There are no new adverse events specific to PEG-INTRON as compared to INTRON A, however, the incidence of some (e.g., injection site reactions, fever, rigors, nausea) were higher. The most common adverse events associated with PEG-INTRON were “flu-like” symptoms, occurring in approximately 50% of patients, which may decrease in severity as treatment continues. Application site disorders were common (47%), but all were mild (44%) or moderate (4%) and no patient discontinued, and included injection site inflammation and reaction (i.e., bruise, itchiness, irritation). Injection site pain was reported in 2% of patients receiving PEG-INTRON. Alopecia (thinning of the hair) is also often associated with alpha interferons including PEG-INTRON.

Psychiatric adverse events, which include insomnia, were common (57%) with PEG-INTRON, but similar to INTRON A (58%). Depression was most common at 29%. Suicidal behavior including ideation, suicidal attempts, and completed suicides occurred in 1% of patients during or shortly after completing treatment with PEG-INTRON. PEG-INTRON is contraindicated in patients with autoimmune hepatitis and decompensated liver disease.

The following serious or clinically significant adverse events have been reported at a frequency <1% with PEG-INTRON or interferon alpha: Severe decreases in neutrophil or platelet counts, hypothyroidism, hyperglycemia, hypotension, arrhythmia, ulcerative and hemorrhagic colitis, development or exacerbation of autoimmune disorders including thyroiditis, RA, systemic lupus erythematosus, psoriasis, pulmonary disorders (dyspnea, pulmonary infiltrates, pneumonitis and pneumonia, some resulting in patient deaths), urticaria, angioedema, bronchoconstriction, anaphylaxis, retinal hemorrhages and cotton wool spots.

Renal failure patients should be closely monitored for signs and symptoms of interferon toxicity and PEG-INTRON should be used with caution in patients with creatinine clearance <50 mL/min. Patients on PEG-INTRON therapy should have hematology and blood chemistry testing before the start of treatment and then periodically thereafter.


All patients receiving INTRON A therapy experienced mild-to-moderate side effects. Some patients experienced more severe side effects, including neutropenia, fatigue, myalgia, headache, fever, chills and increased SGOT. Other frequently occurring side effects were nausea, vomiting, depression, alopecia, diarrhea and thrombocytopenia. DEPRESSION AND SUICIDAL BEHAVIOR, INCLUDING SUICIDAL IDEATION, SUICIDAL ATTEMPTS, AND COMPLETED SUICIDES, HAVE BEEN REPORTED IN ASSOCIATION WITH TREATMENT WITH ALFA INTERFERONS, INCLUDING INTRON A THERAPY.

DISCLOSURE NOTICE: The information in this press release includes certain “forward-looking” statements concerning, among other things, the future prospects of the company and its products, which the reader of this release should understand are subject to substantial risks and uncertainties. The company’s business prospects and the prospects of its products may be adversely affected by general market and economic factors, competitive product development, product availability, current and future branded, generic and OTC competition, market acceptance of new products, federal and state regulations and legislation, the regulatory review process in the United States and foreign countries for new products and indications, existing manufacturing issues and new manufacturing issues that may arise, timing of trade buying, patent positions, litigation and investigations, and instability or destruction in a geographic area important to the company due to reasons such as war or SARS. For further details and a discussion of these and other risks and uncertainties, see the company’s Securities and Exchange Commission filings, including the company’s 8-K filed Oct. 22, 2003.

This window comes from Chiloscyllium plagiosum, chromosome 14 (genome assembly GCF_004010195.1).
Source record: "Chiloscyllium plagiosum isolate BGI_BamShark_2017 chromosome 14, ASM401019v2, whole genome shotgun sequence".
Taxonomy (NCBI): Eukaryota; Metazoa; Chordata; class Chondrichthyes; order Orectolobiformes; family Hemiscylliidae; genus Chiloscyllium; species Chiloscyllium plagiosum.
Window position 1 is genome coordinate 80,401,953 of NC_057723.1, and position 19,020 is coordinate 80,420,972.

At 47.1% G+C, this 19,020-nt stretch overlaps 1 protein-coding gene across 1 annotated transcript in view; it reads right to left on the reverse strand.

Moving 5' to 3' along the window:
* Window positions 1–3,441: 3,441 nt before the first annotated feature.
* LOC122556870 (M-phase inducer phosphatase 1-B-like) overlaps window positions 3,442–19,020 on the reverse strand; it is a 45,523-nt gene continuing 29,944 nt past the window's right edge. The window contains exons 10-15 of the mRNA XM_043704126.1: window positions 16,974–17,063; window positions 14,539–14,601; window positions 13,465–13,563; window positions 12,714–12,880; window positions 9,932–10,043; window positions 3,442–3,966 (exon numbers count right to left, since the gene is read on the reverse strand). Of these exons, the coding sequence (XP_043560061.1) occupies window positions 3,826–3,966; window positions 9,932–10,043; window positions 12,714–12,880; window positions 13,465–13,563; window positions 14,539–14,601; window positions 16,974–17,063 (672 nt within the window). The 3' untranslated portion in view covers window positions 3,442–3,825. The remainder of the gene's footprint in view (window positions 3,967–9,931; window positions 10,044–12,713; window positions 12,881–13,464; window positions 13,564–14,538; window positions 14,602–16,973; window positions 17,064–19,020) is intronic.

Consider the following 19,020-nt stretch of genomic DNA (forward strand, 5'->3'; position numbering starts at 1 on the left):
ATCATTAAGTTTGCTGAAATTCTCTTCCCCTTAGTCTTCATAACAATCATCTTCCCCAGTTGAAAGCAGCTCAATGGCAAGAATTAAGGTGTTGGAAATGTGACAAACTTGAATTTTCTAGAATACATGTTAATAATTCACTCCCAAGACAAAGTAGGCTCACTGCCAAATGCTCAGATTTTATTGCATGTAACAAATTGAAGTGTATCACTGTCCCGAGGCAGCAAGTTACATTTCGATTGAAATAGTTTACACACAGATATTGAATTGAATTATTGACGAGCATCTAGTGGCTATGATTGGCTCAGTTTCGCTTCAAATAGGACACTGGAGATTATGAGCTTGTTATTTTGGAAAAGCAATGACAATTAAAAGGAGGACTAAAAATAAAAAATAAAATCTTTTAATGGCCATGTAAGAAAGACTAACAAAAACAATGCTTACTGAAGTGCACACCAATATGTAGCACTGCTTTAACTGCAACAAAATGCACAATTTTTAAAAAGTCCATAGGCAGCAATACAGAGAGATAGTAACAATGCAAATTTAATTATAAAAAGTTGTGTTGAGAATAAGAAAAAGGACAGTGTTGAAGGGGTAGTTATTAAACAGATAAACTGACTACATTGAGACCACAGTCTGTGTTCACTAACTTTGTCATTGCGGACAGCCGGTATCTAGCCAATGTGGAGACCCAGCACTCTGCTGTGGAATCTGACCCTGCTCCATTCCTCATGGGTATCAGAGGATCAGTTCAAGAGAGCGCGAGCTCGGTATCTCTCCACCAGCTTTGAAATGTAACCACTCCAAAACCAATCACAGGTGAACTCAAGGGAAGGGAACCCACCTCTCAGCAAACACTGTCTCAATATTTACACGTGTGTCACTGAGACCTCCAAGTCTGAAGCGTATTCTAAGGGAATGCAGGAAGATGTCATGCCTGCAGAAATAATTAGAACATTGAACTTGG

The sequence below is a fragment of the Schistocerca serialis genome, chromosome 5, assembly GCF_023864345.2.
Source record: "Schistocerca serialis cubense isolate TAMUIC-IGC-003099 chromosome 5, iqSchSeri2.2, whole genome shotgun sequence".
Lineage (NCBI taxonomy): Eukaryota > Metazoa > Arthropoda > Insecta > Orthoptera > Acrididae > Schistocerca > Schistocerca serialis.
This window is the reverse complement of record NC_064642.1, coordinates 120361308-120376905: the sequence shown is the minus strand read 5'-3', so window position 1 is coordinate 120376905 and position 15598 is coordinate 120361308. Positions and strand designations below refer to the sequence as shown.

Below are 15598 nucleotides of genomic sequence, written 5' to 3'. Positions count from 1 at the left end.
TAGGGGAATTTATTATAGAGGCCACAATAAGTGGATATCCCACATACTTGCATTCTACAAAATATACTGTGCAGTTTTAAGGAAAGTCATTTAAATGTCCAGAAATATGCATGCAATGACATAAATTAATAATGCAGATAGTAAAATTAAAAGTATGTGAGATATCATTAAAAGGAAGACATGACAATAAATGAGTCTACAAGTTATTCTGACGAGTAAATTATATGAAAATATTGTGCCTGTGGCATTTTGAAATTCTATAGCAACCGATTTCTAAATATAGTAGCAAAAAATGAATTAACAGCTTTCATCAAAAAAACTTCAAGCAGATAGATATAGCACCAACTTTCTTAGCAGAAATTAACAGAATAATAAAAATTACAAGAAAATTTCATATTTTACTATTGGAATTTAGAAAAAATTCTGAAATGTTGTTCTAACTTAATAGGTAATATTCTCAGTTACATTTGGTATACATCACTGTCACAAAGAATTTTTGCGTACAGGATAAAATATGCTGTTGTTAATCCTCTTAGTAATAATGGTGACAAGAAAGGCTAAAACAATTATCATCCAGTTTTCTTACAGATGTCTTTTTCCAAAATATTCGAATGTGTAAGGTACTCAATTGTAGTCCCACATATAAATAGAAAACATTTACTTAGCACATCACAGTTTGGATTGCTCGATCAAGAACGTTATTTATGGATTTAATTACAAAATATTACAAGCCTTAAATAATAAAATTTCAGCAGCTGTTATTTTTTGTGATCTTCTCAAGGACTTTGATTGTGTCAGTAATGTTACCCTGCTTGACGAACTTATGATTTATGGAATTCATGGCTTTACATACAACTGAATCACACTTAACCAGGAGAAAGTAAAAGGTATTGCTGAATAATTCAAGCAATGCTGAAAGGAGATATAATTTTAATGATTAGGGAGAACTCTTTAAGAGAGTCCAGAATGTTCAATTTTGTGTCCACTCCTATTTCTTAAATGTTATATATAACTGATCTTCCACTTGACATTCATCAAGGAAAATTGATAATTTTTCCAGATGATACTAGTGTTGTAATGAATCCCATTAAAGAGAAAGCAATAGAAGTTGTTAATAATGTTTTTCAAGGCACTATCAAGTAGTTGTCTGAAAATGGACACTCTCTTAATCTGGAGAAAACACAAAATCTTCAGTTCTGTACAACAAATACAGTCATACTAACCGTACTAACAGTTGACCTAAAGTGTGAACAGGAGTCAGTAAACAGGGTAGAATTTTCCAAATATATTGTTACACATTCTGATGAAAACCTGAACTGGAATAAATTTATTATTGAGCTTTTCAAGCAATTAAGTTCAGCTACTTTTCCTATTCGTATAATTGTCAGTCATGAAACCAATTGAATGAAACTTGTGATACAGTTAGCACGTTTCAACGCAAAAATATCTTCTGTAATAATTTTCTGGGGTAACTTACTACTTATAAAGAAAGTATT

Schering-Plough Research Institute is the pharmaceutical research and development arm of Schering-Plough Corporation, a research-based company engaged in the discovery, development, manufacturing and marketing of pharmaceutical products worldwide.

(1) Grace MJ, Cannon-Carlson S, Bradshaw S, Cullen C, Chapman J, Spond J, Lee S, Wylie D, Indelicato S, Voloch M, Bordens R. Site of Pegylation and peg molecule size directly attenuates interferon-alpha antiviral specific activity through the JAK/STAT signaling pathway. Abstract 1188, poster presentation: 54th annual meeting of the American Association for the Study of Liver Diseases (AASLD), Boston, MA, Oct. 24-28, 2003.

SOURCE Schering-Plough Corporation Web Site:



Robert J. Consalvo

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Study Shows Molecular Size and Structure of PEG Interferon Molecules, As Used in Peg-Intron(R), Affect Antiviral Activity in Vitro